Cancer is the name for a plethora of diseases that affect the overwhelming majority of animals on Earth. (Not all animals can get it though: for example, bowhead whales are luckily immune!) It is characterized by abnormal cell growth. Basically, the nuclei – the control centers – of the cells go haywire and cause cells to keep growing and duplicating. Eventually, this results in a buildup of cancerous cells, which wreak havoc on bodies.
Over the years, cancer has been a prime focus of the scientific and medical communities. Many therapies target cancer cells by radiation through chemo-therapy, or by attempting to chemically sabotage cancerous growth. Although in some cases these treatments work, so far they are not a miracle cures. But thankfully, there are promising new prospects on the horizon.
Enlisting Our Own Bodies to Fight Back
Do you know the saying “If you want something done right, you gotta do it yourself”? Well, it’s pretty relevant here. Mainstream cancer treatment options usually involve the use of chemicals or radiation. In contrast, new research suggests we can actually mobilize our own immune systems to do the fighting for us.
Think about that for a minute, because it’s pretty amazing. This means that within the confines of our bodies, we may have the tools to kill cancer cells and cure ourselves. So what’s the problem? If we have the biological tools within us to cure cancer, why doesn’t every cancer patient just go ahead and do it?
Ok, time for a little biology lowdown regarding the micro-environment. Our immune systems act as a security checkpoint at an airport, protecting us from harmful things. And the aforementioned biological tools, among other things, are called T-cells. Receptors on the T-cells scan other cells to determine if they are normal or abnormal (virus-infected cells for instance).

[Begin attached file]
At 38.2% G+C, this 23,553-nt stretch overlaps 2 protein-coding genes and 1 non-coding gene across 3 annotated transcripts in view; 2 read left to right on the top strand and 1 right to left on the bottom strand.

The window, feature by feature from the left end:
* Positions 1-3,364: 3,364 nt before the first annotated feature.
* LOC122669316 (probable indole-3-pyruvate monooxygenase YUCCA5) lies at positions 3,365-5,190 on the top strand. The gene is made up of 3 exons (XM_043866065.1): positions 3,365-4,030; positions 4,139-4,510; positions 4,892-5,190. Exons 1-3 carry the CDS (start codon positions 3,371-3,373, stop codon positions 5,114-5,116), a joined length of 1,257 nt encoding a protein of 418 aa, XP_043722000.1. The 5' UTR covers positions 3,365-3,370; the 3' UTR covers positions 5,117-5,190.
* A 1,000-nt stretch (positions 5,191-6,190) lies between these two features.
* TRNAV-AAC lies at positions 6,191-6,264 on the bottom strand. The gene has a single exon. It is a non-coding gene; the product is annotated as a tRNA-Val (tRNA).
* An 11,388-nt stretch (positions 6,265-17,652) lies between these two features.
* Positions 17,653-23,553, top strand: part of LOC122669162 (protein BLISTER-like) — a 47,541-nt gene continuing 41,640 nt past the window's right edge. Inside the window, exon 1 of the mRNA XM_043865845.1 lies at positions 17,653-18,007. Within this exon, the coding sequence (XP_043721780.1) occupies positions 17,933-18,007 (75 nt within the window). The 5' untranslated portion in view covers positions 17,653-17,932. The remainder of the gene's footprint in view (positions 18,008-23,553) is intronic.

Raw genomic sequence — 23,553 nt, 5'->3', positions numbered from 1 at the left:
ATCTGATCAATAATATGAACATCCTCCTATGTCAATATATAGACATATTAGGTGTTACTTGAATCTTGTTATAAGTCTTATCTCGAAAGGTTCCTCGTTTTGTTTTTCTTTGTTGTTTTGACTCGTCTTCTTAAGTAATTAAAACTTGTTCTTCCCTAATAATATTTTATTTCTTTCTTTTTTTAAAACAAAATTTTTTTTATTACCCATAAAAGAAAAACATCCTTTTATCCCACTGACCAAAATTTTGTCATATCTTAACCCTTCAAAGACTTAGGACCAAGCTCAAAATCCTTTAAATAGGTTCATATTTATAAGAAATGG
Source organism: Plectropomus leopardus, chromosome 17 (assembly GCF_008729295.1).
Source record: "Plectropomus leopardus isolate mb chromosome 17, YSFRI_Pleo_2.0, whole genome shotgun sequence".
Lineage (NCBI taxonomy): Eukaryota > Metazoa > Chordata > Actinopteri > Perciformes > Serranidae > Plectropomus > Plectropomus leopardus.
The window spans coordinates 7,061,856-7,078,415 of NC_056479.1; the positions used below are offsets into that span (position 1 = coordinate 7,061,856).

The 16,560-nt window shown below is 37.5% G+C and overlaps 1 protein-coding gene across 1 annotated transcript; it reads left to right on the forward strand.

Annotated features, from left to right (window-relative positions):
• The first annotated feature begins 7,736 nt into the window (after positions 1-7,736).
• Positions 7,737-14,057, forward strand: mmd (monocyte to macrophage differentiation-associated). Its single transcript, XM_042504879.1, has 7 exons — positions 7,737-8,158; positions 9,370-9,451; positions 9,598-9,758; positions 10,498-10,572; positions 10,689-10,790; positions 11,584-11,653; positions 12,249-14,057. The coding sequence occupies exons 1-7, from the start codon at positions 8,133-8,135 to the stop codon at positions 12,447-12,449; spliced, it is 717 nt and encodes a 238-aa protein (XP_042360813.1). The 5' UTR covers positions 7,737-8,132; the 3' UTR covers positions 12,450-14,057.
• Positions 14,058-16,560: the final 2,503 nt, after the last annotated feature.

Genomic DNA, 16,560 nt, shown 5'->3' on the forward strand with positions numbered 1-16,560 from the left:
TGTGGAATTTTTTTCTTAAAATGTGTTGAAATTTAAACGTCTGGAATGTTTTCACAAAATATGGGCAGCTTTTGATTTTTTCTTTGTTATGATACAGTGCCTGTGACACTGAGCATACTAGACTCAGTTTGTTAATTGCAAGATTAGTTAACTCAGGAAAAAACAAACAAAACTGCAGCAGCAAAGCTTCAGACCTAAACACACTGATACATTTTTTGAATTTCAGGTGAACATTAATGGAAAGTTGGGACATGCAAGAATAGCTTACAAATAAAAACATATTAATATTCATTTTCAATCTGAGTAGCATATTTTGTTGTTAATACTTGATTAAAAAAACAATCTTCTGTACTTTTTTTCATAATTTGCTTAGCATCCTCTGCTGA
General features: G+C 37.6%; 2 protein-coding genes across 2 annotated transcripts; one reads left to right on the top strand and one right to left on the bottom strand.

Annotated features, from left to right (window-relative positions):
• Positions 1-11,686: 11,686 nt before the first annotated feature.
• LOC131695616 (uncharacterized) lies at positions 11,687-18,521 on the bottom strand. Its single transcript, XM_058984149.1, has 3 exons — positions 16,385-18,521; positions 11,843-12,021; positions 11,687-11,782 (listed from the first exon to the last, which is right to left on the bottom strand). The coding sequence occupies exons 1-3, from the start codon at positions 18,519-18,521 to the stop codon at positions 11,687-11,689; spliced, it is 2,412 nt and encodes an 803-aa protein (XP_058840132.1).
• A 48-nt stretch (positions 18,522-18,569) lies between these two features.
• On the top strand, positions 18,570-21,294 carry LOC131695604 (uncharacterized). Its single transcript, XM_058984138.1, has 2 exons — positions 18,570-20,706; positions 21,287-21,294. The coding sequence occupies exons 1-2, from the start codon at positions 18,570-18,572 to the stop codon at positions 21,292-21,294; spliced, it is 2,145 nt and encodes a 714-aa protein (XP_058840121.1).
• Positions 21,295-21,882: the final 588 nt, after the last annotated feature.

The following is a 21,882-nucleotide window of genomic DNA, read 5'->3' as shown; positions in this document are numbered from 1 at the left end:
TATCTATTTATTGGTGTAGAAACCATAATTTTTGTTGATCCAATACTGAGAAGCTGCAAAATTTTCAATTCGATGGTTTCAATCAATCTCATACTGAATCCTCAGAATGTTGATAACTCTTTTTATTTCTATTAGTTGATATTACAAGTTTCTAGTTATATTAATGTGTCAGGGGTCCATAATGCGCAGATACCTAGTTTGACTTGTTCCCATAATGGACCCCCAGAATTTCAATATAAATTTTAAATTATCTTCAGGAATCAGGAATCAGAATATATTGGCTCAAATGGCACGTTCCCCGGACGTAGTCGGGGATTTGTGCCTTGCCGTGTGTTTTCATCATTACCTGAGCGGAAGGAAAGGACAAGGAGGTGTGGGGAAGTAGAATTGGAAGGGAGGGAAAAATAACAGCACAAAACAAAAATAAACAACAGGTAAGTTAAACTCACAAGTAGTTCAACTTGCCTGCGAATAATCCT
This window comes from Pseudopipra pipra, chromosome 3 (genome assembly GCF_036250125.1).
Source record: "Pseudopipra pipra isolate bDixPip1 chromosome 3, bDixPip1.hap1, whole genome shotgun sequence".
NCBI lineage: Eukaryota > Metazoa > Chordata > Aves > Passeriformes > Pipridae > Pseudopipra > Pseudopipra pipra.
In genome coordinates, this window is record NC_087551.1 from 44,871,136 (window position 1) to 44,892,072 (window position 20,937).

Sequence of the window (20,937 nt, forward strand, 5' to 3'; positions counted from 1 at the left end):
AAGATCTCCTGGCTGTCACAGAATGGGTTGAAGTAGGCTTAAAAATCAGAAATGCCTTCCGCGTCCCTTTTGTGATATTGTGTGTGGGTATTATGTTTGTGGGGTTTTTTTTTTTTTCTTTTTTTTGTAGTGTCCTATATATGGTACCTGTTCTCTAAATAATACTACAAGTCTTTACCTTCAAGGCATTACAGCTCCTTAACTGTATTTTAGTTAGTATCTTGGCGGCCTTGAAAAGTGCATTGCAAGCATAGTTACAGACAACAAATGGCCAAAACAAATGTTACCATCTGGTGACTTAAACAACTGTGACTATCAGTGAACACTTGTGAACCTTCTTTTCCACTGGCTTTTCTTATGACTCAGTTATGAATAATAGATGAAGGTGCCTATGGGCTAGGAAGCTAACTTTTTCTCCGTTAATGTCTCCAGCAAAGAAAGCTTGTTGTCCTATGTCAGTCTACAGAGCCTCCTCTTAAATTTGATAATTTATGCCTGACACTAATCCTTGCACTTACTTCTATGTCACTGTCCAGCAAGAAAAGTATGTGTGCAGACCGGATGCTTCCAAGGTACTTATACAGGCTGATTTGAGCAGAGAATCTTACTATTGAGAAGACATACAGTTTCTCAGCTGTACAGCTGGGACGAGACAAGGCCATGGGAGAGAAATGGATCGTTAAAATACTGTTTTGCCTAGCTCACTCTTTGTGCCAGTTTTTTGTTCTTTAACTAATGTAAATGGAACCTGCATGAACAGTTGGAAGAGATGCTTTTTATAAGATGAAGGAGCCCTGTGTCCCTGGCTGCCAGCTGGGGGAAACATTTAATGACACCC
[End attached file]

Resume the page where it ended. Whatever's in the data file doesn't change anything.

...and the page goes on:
Once an abnormal cell is detected, the T-cells attack and destroy it. Also, they keep a record of abnormal cells in case one tries to get back in the future. Yeah, T-cells are actually super “smart” – not in terms of IQ of course, but they are excellent at what they do.
The problem with cancer cells is that although the T-cells are able to identify them as such, the T-cells aren’t able to destroy them. Until relatively recently, researchers didn’t know why this is the case. But after years of empirical research, they discovered that one of the ways cancer cells get through airport security is with the help of a molecule called PD-L1.
PD-L1 is found on the surface of cancer cells and it acts as a disguise, which enables cancer cells to slip by the T-cells undetected. Ok, now let’s get down to some more nitty-gritty. PD-1 (not to be confused with PD-L1) is a sensor in the T-cells that scans for bad guys. PD-L1 jams the PD-1 signal, preventing T-cells from destroying the cancer cells.
So, cancer research has been attempting, with quite a bit of success, to mess up the pathway between PD-L1 and PD-1. This means the research is trying to find ways to screw up the disguise PD-L1 provides to cancer cells. Once the disguise is rendered ineffective, the body’s T-cells can attack the cancer cells properly. Science still has a long way to go, but these avenues are promising.